Travels from California, USA
Eric Siegel's speaking fee falls within range: $20,000 to $25,000 (Speakers' virtual presentation fees are generally around 60-80% of the in-person fee range noted here.)
Over a decade before big data became a big topic, Eric Siegel was
serenading graduate students and non-engineering majors with catchy original tunes that conveyed key concepts on data mining and AI. Today, the former Columbia University professor is one of the world’s most respected experts on predictive analytics, the founder of the Predictive Analytics World conference series, and executive editor of The Predictive Analytics Times.
Dr. Siegel co-founded two software companies for customer profiling and data mining, and then started Prediction Impact in 2003, providing predictive analytics services and training to mid-tier through Fortune 100 companies. He is the author of the award-winning Predictive Analytics: The Power to Predict Who Will Click, Buy, Lie, or Die.
Eric Siegel, Ph.D., founder of Predictive Analytics World and Text Analytics World, and Executive Editor of the Predictive Analytics Times, makes the how and why of predictive analytics understandable and captivating.
He is the author of the award-winning Predictive Analytics: The Power to Predict Who Will Click, Buy, Lie, or Die, a former Columbia University professor who used to sing to his students, and a renowned speaker, educator, and leader in the field.
Eric has appeared on Al Jazeera America, Bloomberg TV and Radio, Business News Network (Canada), Fox News, Israel National Radio, NPR Marketplace, Radio National (Australia), and TheStreet.
Eric Siegel and his book have been featured in Businessweek, CBS MoneyWatch, The Financial Times, Forbes, Forrester, Fortune, Harvard Business Review, The Huffington Post, The New York Review of Books, Newsweek, The Seattle Post-Intelligencer, The Wall Street Journal, The Washington Post, and The Wall Street Journal MarketWatch .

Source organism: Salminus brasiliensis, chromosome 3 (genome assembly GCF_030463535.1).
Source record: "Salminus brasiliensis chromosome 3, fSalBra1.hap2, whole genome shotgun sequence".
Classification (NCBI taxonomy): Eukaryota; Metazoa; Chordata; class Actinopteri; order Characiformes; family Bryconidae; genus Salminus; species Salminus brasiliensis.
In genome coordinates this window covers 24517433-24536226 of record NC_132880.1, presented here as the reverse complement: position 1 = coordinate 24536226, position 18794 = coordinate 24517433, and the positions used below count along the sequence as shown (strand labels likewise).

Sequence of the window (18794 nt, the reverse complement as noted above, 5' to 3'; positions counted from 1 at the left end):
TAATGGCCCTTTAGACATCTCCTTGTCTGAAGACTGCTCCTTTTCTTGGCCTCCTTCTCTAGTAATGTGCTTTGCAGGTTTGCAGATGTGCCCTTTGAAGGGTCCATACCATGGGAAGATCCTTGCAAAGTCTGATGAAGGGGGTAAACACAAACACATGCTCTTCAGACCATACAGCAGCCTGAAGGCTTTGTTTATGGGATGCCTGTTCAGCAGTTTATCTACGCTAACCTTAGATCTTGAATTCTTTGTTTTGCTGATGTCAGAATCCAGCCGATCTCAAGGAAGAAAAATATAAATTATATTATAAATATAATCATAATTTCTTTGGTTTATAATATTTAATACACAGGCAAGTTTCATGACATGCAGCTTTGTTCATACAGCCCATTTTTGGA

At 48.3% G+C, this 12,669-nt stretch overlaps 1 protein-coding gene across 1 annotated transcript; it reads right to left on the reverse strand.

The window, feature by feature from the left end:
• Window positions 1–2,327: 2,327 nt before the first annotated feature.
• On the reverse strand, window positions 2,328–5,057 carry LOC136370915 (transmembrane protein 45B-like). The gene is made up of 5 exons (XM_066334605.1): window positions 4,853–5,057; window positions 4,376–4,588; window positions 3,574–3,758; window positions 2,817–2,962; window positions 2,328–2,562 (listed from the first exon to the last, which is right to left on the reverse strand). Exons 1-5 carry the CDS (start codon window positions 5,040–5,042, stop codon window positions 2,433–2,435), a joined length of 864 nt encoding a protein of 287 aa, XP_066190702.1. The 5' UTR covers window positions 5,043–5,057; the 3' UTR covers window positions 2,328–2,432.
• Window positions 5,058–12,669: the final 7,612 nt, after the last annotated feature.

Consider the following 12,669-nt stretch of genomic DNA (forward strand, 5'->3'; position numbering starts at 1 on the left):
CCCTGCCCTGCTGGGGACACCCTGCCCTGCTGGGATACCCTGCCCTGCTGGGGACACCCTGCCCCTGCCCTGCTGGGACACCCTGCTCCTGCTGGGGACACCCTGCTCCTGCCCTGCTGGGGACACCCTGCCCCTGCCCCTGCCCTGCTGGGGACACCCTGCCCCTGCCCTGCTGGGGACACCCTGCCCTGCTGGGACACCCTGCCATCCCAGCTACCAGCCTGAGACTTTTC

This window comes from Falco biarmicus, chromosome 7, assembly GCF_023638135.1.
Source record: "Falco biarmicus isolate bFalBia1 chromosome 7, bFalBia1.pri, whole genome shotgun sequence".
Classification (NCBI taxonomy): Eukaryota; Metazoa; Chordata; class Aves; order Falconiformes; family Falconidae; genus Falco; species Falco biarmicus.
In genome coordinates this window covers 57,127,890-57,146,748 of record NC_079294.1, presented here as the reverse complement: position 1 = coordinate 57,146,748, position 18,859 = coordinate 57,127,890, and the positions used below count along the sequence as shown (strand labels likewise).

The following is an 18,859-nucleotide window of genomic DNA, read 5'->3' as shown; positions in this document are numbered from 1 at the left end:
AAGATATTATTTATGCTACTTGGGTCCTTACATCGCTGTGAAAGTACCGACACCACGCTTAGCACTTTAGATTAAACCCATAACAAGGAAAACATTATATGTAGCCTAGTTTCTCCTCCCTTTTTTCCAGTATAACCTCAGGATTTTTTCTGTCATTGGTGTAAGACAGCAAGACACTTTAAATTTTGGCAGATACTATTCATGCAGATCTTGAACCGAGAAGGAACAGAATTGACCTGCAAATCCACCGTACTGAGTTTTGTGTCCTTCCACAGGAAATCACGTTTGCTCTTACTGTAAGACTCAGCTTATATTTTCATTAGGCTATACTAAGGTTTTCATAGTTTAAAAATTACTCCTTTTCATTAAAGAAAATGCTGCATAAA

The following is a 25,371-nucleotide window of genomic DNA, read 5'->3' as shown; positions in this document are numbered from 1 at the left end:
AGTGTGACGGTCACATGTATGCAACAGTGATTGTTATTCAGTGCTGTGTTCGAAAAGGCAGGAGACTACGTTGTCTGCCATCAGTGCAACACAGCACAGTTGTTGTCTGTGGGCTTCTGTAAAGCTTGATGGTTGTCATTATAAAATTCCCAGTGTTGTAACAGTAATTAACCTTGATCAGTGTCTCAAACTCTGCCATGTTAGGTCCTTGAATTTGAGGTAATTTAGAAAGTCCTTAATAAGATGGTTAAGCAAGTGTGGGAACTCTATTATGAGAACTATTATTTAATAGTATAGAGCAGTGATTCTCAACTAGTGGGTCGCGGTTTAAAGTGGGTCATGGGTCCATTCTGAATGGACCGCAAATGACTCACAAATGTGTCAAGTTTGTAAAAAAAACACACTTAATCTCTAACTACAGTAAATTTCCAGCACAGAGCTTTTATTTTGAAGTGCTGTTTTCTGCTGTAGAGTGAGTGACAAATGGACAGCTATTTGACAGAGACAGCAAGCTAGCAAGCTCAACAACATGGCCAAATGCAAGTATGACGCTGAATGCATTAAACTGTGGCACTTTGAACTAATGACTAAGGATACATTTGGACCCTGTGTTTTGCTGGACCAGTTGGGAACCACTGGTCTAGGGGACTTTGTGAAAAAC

While most agree that the only thing certain about the future is uncertainty, Eric Siegel argues otherwise. He demonstrates not only the credibility of big data, but how predictive analytics turn this into game changing technology.
"Data is the deal killer at cocktail parties," Dr. Siegel admits, acknowledging the challenges of getting people to take an interest in this tool that "skyrockets bottom-line profit" and is rather misunderstood. Data and predictive analytics don't really predict the future but offer us a vast collection of people's past actions, giving us a better understanding of what we can do to persuade others to buy our product or vote for our candidate.
Unlike Bill Murray's character in the 1980s classic comedy Groundhog Day, we don't get do-overs in life, but as Dr. Siegel points out in one of the film's famous scenes between Murray and his potential love interest, a news producer portrayed by Andy McDowell, Bill Murray is "not just predicting the outcome - will she fall in love with me? He's predicting which treatment will lead to the positive outcome."
Featuring the first ever pop song/rap to take on predictive analytics, this unique and refreshing introduction to "big data" was filmed in 10 locations across 5 continents including Antarctica.
Dr. Eric Siegel blows away boring connotations associated with “data” as he demonstrates how predictive analytics are completely transforming the way companies sell and interact with customers.
Dr. Siegel can craft his knowledge to your unique industry or conference topics. Using ample examples and plain English, the data-mining pioneer steers audiences through the technical details of what they need to know to fully harness the power of big data to raise their company’s bottom line.
Such predictions drive more effectively the millions of operational decisions that organizations make every day. In this keynote, Predictive Analytics World founder and Predictive Analytics author Eric Siegel reveals how predictive analytics works, and the ways in which it delivers value to organizations across industry sectors.
Four Ways Predictive Analytics Leverages Social Media